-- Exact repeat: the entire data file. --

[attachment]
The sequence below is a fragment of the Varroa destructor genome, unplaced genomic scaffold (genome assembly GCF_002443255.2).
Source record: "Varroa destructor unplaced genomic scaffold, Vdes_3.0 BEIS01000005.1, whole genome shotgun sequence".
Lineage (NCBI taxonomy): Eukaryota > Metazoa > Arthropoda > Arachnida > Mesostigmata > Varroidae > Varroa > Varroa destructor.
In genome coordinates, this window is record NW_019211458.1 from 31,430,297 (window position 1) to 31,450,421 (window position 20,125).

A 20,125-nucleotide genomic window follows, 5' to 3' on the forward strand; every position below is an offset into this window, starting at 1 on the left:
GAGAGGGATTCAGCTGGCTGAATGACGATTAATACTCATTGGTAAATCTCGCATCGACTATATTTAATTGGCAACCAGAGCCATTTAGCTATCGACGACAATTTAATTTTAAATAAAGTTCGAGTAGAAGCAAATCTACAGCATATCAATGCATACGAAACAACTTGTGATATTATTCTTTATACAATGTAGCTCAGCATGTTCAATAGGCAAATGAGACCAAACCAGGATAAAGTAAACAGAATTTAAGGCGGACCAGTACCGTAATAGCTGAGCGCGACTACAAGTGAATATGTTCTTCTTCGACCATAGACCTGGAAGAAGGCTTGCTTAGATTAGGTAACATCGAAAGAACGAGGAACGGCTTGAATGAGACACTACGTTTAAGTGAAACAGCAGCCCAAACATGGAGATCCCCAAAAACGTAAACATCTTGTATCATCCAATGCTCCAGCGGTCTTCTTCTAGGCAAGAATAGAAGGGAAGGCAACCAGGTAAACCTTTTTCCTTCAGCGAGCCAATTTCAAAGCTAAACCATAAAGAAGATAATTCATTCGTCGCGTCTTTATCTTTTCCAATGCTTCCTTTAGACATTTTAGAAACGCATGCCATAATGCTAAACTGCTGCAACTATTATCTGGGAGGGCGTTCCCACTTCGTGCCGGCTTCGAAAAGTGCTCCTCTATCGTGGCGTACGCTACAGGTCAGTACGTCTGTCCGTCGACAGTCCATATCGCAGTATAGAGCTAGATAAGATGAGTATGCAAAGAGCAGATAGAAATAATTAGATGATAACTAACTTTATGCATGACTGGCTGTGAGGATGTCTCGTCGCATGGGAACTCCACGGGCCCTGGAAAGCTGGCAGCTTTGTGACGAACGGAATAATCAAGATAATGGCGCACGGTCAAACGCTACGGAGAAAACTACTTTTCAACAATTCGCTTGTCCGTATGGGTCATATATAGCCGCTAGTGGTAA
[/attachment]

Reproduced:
The sequence below is a fragment of the Varroa destructor genome, unplaced genomic scaffold (genome assembly GCF_002443255.2).
Source record: "Varroa destructor unplaced genomic scaffold, Vdes_3.0 BEIS01000005.1, whole genome shotgun sequence".
Lineage (NCBI taxonomy): Eukaryota > Metazoa > Arthropoda > Arachnida > Mesostigmata > Varroidae > Varroa > Varroa destructor.
In genome coordinates, this window is record NW_019211458.1 from 31,430,297 (window position 1) to 31,450,421 (window position 20,125).

A 20,125-nucleotide genomic window follows, 5' to 3' on the forward strand; every position below is an offset into this window, starting at 1 on the left:
GAGAGGGATTCAGCTGGCTGAATGACGATTAATACTCATTGGTAAATCTCGCATCGACTATATTTAATTGGCAACCAGAGCCATTTAGCTATCGACGACAATTTAATTTTAAATAAAGTTCGAGTAGAAGCAAATCTACAGCATATCAATGCATACGAAACAACTTGTGATATTATTCTTTATACAATGTAGCTCAGCATGTTCAATAGGCAAATGAGACCAAACCAGGATAAAGTAAACAGAATTTAAGGCGGACCAGTACCGTAATAGCTGAGCGCGACTACAAGTGAATATGTTCTTCTTCGACCATAGACCTGGAAGAAGGCTTGCTTAGATTAGGTAACATCGAAAGAACGAGGAACGGCTTGAATGAGACACTACGTTTAAGTGAAACAGCAGCCCAAACATGGAGATCCCCAAAAACGTAAACATCTTGTATCATCCAATGCTCCAGCGGTCTTCTTCTAGGCAAGAATAGAAGGGAAGGCAACCAGGTAAACCTTTTTCCTTCAGCGAGCCAATTTCAAAGCTAAACCATAAAGAAGATAATTCATTCGTCGCGTCTTTATCTTTTCCAATGCTTCCTTTAGACATTTTAGAAACGCATGCCATAATGCTAAACTGCTGCAACTATTATCTGGGAGGGCGTTCCCACTTCGTGCCGGCTTCGAAAAGTGCTCCTCTATCGTGGCGTACGCTACAGGTCAGTACGTCTGTCCGTCGACAGTCCATATCGCAGTATAGAGCTAGATAAGATGAGTATGCAAAGAGCAGATAGAAATAATTAGATGATAACTAACTTTATGCATGACTGGCTGTGAGGATGTCTCGTCGCATGGGAACTCCACGGGCCCTGGAAAGCTGGCAGCTTTGTGACGAACGGAATAATCAAGATAATGGCGCACGGTCAAACGCTACGGAGAAAACTACTTTTCAACAATTCGCTTGTCCGTATGGGTCATATATAGCCGCTAGTGGTAA